I’m not always good at meal planning. I forget to defrost the meat in time. Some days I’m too hungry to wait an hour or more for cooking. I get so busy that I just throw quick things together.

And you know what? I hate it. I had the three-week virus-turned-cough that drained any energy from me for days on end. February was also an otherwise busy month and I missed having dinners ready shortly after Dot got home from school. The kind that also provides those really good leftovers instead of “whatever-you-can-find” foods. Some days I didn’t cook at all and we opted for the semi-healthy fish taco take-out … or worse. Fast food at its finest.

And you know what? I. Hated. It.

I know I have enough in my dry goods pantry and in the freezer to make meals for the month. To be good at it would just take a little strategic planning. And fun.

So here we go.

Invariably, whenever I make a monthly meal plan, it gets waylaid by Day Ten. Things come up. Plans change. And the refrigerated meat I bought three days earlier is now starting to turn. Eww, right?!

So I came up with this great idea. One that will add family fun to the March meals. One that will make sure I take the meat out of the freezer in time. One that incorporates side dishes too.

First, I made sure whatever foods I bought at the first of the month could either be frozen or stored in the pantry. I also kept an “allowance” available for the periodic fresh shopping throughout the month.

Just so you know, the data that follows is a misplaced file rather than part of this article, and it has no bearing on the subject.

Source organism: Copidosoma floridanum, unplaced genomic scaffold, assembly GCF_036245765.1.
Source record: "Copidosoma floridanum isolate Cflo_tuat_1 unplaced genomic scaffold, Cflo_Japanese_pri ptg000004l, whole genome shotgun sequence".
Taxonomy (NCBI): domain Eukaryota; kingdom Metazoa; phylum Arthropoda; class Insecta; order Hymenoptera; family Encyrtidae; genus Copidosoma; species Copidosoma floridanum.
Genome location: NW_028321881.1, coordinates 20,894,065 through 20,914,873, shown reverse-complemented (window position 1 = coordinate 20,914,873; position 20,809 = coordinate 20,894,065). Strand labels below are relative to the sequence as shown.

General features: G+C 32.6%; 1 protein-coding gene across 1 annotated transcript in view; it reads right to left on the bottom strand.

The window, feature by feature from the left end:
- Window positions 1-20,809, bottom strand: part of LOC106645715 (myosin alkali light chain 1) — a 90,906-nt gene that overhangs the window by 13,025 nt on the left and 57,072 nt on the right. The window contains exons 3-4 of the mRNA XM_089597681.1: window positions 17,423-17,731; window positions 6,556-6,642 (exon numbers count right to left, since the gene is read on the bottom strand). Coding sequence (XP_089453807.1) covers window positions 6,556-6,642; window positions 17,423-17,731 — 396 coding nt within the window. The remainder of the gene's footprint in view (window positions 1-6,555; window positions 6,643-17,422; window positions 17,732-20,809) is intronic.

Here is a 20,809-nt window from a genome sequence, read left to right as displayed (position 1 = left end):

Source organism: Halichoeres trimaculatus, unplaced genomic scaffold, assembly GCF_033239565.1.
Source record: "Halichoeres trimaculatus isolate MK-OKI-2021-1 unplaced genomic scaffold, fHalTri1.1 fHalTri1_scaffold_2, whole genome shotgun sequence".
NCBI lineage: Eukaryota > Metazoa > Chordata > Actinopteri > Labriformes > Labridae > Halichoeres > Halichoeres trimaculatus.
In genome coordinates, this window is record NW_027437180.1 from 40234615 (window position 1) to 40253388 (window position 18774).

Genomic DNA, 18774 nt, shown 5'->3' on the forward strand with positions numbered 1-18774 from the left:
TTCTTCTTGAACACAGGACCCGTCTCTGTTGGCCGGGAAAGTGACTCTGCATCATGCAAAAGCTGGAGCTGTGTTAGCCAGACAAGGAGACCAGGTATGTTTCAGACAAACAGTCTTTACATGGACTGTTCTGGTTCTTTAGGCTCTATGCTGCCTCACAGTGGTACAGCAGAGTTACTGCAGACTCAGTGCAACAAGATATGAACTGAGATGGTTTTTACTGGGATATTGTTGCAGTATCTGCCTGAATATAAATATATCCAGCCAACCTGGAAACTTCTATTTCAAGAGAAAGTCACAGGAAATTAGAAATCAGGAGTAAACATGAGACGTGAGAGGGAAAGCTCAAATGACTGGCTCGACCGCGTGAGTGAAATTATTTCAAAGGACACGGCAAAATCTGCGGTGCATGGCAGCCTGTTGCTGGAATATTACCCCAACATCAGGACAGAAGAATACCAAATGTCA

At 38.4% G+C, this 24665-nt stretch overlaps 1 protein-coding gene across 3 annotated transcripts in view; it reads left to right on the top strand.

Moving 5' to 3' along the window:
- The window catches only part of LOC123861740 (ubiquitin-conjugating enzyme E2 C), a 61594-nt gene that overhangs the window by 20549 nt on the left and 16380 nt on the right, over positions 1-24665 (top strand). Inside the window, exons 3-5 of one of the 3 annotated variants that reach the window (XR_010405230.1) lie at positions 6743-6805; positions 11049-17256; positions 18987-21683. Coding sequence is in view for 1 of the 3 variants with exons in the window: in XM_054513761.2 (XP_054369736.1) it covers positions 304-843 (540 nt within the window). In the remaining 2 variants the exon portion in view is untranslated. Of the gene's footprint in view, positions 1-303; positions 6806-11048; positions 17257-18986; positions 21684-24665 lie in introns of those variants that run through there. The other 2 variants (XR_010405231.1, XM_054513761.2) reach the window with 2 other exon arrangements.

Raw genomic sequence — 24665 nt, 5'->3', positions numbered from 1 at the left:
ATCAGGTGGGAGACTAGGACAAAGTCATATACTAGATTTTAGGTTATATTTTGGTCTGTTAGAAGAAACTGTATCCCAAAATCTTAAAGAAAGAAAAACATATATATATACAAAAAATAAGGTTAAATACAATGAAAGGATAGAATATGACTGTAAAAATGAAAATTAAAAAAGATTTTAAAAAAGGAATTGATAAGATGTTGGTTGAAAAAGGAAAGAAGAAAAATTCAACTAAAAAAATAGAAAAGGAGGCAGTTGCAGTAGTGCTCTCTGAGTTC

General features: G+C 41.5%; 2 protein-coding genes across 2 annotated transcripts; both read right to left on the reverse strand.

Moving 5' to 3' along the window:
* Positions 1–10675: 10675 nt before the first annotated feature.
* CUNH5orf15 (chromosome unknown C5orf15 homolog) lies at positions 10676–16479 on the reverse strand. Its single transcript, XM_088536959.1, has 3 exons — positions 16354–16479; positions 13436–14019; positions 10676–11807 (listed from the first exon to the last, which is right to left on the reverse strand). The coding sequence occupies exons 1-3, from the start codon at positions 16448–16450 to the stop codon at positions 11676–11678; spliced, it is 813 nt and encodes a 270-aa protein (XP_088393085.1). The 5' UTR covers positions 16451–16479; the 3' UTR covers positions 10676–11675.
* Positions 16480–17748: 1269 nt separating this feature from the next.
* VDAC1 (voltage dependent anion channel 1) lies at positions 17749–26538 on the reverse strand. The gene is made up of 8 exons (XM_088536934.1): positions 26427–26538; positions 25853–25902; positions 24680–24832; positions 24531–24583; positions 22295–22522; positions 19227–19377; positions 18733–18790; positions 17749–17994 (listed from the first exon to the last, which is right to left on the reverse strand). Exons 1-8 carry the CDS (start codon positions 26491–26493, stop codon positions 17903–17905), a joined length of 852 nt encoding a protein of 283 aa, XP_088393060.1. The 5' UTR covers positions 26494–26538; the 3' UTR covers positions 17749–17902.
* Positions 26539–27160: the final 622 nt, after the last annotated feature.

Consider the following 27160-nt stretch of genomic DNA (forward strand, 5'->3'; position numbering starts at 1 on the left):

Then I had to figure out how many meals to plan for. This is where my basic math skills come into play. Let’s see… 31 days in March. But we don’t always eat together at home. At least once a week, we eat at my mom’s. Twice a month we also eat out. That’s six days.  About half of these meals will allow for next-day leftovers. So 31 minus six divided by two less leftovers… that’s just over two weeks worth of meals to really plan out. Round it up to three weeks to include a change of plans or extra meals for company… Hey, I can do that!

To make things more fun, I took some colored index cards and cut them in half. On each one, I wrote a main dish and side dish. For those meals that require fresh produce, I made a note on the bottom of the card so I’d be sure to stop at the store that day. I also noted whether this meal should provide leftovers (also good to know for the days we’re having company).

Once I started, I was amazed at how little time and effort it took to really make a meal plan for an entire month!

My plan is, each morning before we leave the house, I’ll let Dot pull a card from the Meal Jar, and whatever that card says is what I make for dinner that night. No exceptions. No trades. And no more excuses about not defrosting the meat on time. [The only exception would be if we’re having company which would necessitate a meal that offered more servings such as possible leftovers.]

With a little decorative label and a ribbon, my jar will be as pretty as it is functional.

I’m looking forward to a month of healthy, thought-out, ready to cook meals.

And you know what? I think I’m gonna love it.

And Frankly, My Dear… that’s all she wrote!

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